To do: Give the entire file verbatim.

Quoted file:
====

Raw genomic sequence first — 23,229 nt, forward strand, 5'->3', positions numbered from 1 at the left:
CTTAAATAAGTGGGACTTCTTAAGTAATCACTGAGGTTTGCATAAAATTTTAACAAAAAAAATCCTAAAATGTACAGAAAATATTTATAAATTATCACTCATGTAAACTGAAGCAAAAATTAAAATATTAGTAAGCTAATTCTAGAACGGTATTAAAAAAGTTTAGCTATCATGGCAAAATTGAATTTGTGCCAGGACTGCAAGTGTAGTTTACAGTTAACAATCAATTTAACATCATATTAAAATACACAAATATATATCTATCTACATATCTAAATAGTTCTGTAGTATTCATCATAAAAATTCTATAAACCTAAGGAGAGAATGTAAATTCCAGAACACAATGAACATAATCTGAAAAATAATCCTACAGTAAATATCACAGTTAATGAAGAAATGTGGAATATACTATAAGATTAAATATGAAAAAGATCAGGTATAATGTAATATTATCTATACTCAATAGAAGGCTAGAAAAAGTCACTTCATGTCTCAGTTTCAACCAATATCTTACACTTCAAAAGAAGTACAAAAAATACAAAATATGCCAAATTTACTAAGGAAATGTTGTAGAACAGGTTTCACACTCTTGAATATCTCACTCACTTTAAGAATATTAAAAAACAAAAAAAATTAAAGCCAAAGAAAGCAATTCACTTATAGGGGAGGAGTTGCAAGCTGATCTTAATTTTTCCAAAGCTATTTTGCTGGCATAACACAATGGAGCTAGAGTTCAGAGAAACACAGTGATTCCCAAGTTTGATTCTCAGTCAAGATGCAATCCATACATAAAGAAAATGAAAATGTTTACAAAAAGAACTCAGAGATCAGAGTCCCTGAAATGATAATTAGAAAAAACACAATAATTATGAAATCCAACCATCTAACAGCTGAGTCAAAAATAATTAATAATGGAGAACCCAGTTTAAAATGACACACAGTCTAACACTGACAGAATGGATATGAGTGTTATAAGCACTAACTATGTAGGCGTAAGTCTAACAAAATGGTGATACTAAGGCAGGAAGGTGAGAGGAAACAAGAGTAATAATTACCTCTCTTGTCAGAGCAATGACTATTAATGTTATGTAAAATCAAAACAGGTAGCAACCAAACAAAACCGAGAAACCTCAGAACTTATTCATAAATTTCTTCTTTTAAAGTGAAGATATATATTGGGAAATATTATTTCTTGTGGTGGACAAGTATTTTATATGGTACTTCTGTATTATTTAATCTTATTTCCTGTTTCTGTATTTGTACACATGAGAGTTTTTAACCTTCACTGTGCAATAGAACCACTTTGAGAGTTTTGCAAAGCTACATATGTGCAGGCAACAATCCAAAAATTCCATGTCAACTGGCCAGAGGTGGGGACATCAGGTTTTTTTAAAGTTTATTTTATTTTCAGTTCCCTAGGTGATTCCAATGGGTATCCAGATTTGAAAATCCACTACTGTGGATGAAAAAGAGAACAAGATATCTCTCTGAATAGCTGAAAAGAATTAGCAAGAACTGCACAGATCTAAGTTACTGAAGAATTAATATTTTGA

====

Raw genomic sequence first — 23,229 nt, forward strand, 5'->3', positions numbered from 1 at the left:
CTTAAATAAGTGGGACTTCTTAAGTAATCACTGAGGTTTGCATAAAATTTTAACAAAAAAAATCCTAAAATGTACAGAAAATATTTATAAATTATCACTCATGTAAACTGAAGCAAAAATTAAAATATTAGTAAGCTAATTCTAGAACGGTATTAAAAAAGTTTAGCTATCATGGCAAAATTGAATTTGTGCCAGGACTGCAAGTGTAGTTTACAGTTAACAATCAATTTAACATCATATTAAAATACACAAATATATATCTATCTACATATCTAAATAGTTCTGTAGTATTCATCATAAAAATTCTATAAACCTAAGGAGAGAATGTAAATTCCAGAACACAATGAACATAATCTGAAAAATAATCCTACAGTAAATATCACAGTTAATGAAGAAATGTGGAATATACTATAAGATTAAATATGAAAAAGATCAGGTATAATGTAATATTATCTATACTCAATAGAAGGCTAGAAAAAGTCACTTCATGTCTCAGTTTCAACCAATATCTTACACTTCAAAAGAAGTACAAAAAATACAAAATATGCCAAATTTACTAAGGAAATGTTGTAGAACAGGTTTCACACTCTTGAATATCTCACTCACTTTAAGAATATTAAAAAACAAAAAAAATTAAAGCCAAAGAAAGCAATTCACTTATAGGGGAGGAGTTGCAAGCTGATCTTAATTTTTCCAAAGCTATTTTGCTGGCATAACACAATGGAGCTAGAGTTCAGAGAAACACAGTGATTCCCAAGTTTGATTCTCAGTCAAGATGCAATCCATACATAAAGAAAATGAAAATGTTTACAAAAAGAACTCAGAGATCAGAGTCCCTGAAATGATAATTAGAAAAAACACAATAATTATGAAATCCAACCATCTAACAGCTGAGTCAAAAATAATTAATAATGGAGAACCCAGTTTAAAATGACACACAGTCTAACACTGACAGAATGGATATGAGTGTTATAAGCACTAACTATGTAGGCGTAAGTCTAACAAAATGGTGATACTAAGGCAGGAAGGTGAGAGGAAACAAGAGTAATAATTACCTCTCTTGTCAGAGCAATGACTATTAATGTTATGTAAAATCAAAACAGGTAGCAACCAAACAAAACCGAGAAACCTCAGAACTTATTCATAAATTTCTTCTTTTAAAGTGAAGATATATATTGGGAAATATTATTTCTTGTGGTGGACAAGTATTTTATATGGTACTTCTGTATTATTTAATCTTATTTCCTGTTTCTGTATTTGTACACATGAGAGTTTTTAACCTTCACTGTGCAATAGAACCACTTTGAGAGTTTTGCAAAGCTACATATGTGCAGGCAACAATCCAAAAATTCCATGTCAACTGGCCAGAGGTGGGGACATCAGGTTTTTTTAAAGTTTATTTTATTTTCAGTTCCCTAGGTGATTCCAATGGGTATCCAGATTTGAAAATCCACTACTGTGGATGAAAAAGAGAACAAGATATCTCTCTGAATAGCTGAAAAGAATTAGCAAGAACTGCACAGATCTAAGTTACTGAAGAATTAATATTTTGA